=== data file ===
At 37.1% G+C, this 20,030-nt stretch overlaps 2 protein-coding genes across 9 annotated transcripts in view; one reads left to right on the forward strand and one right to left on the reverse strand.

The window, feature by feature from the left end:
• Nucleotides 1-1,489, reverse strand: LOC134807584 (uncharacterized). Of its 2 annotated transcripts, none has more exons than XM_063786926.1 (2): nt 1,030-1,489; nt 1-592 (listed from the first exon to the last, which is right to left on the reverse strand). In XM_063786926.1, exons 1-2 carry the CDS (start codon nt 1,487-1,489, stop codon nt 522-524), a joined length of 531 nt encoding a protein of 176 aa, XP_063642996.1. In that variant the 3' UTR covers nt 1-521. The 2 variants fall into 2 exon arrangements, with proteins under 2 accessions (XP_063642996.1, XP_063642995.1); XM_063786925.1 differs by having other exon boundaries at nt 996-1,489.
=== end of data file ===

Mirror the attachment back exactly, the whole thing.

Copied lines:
At 37.1% G+C, this 20,030-nt stretch overlaps 2 protein-coding genes across 9 annotated transcripts in view; one reads left to right on the forward strand and one right to left on the reverse strand.

The window, feature by feature from the left end:
• Nucleotides 1-1,489, reverse strand: LOC134807584 (uncharacterized). Of its 2 annotated transcripts, none has more exons than XM_063786926.1 (2): nt 1,030-1,489; nt 1-592 (listed from the first exon to the last, which is right to left on the reverse strand). In XM_063786926.1, exons 1-2 carry the CDS (start codon nt 1,487-1,489, stop codon nt 522-524), a joined length of 531 nt encoding a protein of 176 aa, XP_063642996.1. In that variant the 3' UTR covers nt 1-521. The 2 variants fall into 2 exon arrangements, with proteins under 2 accessions (XP_063642996.1, XP_063642995.1); XM_063786925.1 differs by having other exon boundaries at nt 996-1,489.